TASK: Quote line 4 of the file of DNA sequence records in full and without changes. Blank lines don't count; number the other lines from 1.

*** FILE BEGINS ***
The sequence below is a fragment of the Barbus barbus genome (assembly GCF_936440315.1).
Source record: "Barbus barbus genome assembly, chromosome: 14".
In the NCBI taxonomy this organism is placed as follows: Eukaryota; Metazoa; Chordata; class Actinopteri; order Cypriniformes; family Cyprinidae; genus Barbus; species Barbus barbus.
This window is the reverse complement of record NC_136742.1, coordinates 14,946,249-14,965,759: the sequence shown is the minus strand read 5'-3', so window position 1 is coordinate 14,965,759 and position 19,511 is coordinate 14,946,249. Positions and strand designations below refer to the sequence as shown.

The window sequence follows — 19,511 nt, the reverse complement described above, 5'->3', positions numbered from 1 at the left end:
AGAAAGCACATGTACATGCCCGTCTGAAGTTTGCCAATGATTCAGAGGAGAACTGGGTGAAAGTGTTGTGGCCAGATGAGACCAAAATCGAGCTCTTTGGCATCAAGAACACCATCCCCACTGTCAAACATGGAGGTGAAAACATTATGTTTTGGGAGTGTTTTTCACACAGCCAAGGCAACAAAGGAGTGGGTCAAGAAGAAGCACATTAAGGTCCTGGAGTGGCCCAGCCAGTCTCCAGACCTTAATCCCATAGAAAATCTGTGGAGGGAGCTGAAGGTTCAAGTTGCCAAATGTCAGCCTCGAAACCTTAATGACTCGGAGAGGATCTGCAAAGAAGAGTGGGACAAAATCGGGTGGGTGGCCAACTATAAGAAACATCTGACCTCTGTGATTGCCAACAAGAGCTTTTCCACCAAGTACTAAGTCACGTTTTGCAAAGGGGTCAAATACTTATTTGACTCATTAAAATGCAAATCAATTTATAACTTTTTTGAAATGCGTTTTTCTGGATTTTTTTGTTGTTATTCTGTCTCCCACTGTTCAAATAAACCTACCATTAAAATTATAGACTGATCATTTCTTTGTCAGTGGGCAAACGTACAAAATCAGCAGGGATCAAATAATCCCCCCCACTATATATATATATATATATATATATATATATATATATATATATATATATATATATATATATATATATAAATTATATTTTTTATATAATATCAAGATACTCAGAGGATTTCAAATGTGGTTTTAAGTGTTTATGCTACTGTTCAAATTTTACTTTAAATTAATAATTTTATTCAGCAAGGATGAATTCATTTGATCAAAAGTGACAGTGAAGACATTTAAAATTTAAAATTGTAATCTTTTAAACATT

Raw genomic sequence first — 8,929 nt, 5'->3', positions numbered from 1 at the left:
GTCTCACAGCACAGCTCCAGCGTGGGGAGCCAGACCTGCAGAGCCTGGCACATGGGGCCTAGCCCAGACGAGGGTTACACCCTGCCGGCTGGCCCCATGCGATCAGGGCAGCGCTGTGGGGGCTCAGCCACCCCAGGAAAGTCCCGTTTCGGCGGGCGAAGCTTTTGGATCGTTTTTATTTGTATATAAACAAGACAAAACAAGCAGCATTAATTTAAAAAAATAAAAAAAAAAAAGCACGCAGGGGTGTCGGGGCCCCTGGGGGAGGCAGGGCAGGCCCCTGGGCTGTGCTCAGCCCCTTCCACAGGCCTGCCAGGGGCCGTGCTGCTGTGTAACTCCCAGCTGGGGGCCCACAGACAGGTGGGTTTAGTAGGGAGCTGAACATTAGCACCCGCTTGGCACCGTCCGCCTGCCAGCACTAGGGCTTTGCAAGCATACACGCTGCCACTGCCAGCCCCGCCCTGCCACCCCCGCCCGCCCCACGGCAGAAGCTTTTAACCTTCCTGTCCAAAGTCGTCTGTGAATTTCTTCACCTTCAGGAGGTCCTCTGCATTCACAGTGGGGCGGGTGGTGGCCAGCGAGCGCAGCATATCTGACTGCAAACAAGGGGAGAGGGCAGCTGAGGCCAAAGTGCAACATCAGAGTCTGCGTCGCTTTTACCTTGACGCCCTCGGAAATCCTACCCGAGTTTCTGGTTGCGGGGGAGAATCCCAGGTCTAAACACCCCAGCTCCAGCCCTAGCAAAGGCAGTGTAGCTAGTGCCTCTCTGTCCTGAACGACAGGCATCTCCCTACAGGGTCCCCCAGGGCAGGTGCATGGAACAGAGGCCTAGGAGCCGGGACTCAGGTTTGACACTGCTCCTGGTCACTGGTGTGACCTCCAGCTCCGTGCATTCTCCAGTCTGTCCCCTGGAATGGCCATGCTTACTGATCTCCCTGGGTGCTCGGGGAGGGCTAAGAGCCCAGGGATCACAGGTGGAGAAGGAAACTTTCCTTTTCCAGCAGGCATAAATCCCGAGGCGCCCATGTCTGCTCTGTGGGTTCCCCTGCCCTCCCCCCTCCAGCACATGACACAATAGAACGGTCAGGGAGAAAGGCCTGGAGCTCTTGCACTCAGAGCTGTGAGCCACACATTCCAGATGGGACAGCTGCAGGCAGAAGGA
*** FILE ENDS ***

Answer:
This window is the reverse complement of record NC_136742.1, coordinates 14,946,249-14,965,759: the sequence shown is the minus strand read 5'-3', so window position 1 is coordinate 14,965,759 and position 19,511 is coordinate 14,946,249. Positions and strand designations below refer to the sequence as shown.